“Big-endians end with the big part of the number (i.e., the most significant byte, MSB).”

This is wrong. So, please forget that notion right away. This article shows the correct mental model for big- and little-endians.

The terms of big- and little-endian originate from Jonathan Swift’s book Gulliver’s Travels. The book describes types of people:

• Big-endians who breaks the shell of a boiled egg from the big end
• Little-endians who breaks the shell of a boiled egg from the little end

Let’s visualize this image and build the analogy by considering the number 1729 or `0x06c1` in hexadecimal. So our example number expressed as a short-int consists of two bytes, `0x06` and `0xc1`. The question of endianness is the order in which we want to store these two bytes to represent the number 1729.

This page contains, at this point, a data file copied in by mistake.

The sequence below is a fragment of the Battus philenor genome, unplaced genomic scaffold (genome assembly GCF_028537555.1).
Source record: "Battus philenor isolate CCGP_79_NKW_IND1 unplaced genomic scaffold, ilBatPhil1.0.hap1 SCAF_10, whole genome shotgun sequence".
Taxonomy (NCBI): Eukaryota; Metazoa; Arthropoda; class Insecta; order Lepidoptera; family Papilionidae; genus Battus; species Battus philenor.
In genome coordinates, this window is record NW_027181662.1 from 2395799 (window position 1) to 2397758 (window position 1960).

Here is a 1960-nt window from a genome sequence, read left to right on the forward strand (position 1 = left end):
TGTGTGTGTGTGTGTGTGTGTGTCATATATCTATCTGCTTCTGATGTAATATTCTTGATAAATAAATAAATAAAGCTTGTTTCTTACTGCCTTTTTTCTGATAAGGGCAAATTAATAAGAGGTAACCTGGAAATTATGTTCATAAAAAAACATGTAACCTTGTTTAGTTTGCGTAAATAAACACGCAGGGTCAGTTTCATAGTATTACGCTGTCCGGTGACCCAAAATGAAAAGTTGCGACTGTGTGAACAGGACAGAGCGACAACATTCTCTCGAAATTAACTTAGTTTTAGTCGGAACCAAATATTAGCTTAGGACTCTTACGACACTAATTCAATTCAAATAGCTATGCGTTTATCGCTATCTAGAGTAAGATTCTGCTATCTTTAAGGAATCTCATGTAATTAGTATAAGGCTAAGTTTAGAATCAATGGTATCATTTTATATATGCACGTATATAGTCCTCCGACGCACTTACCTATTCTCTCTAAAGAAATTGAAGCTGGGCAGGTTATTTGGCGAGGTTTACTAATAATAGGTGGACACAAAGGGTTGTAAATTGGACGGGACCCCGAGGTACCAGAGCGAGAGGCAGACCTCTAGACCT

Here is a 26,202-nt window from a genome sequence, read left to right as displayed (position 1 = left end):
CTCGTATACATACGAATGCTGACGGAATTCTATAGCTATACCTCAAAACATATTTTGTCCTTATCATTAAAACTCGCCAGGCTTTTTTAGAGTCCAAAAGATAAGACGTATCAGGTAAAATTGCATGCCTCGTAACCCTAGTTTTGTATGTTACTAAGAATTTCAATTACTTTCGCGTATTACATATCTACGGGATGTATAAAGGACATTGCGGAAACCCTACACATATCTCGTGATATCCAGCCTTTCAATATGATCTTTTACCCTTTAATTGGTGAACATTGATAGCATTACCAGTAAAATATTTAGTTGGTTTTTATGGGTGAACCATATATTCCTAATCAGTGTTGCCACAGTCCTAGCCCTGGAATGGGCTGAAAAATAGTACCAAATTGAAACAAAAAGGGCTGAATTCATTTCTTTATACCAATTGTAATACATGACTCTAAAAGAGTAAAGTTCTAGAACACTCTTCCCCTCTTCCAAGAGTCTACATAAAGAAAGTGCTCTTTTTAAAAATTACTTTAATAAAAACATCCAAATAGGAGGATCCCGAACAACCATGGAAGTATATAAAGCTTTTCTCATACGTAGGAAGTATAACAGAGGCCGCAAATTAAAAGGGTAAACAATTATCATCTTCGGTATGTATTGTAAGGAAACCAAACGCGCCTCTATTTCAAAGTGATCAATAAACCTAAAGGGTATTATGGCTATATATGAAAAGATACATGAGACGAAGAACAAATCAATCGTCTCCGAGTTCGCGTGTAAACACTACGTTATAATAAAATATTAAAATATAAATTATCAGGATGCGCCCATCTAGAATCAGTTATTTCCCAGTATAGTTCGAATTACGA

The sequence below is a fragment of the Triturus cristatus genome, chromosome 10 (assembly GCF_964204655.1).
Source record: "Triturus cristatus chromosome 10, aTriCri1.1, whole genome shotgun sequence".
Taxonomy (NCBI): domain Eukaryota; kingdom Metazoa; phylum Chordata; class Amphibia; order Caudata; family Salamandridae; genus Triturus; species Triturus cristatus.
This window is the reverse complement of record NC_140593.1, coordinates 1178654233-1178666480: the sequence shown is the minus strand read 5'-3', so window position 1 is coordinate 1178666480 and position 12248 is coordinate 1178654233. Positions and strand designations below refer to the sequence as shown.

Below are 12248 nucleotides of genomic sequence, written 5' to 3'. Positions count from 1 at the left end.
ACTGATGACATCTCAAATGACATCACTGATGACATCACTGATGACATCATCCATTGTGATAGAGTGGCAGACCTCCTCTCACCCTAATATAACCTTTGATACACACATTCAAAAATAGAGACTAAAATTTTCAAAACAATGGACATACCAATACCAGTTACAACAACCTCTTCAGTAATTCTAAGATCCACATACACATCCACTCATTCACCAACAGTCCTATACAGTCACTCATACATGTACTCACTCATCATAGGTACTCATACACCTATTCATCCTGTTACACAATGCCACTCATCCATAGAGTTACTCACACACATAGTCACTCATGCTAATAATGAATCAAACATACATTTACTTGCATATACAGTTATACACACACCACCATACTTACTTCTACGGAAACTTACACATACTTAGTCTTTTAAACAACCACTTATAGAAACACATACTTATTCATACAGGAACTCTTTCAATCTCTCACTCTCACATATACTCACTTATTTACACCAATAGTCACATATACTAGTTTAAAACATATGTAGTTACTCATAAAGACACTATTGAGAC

From the image, we see that

• a big-endian means we write the number starting from the big end, i.e., `0x06 0xc1`, whereas
• a little-endian means we write the number starting from the little end, i.e., `0xc1 0x06`.

With this model in mind, it should be easier to keep the two terms apart.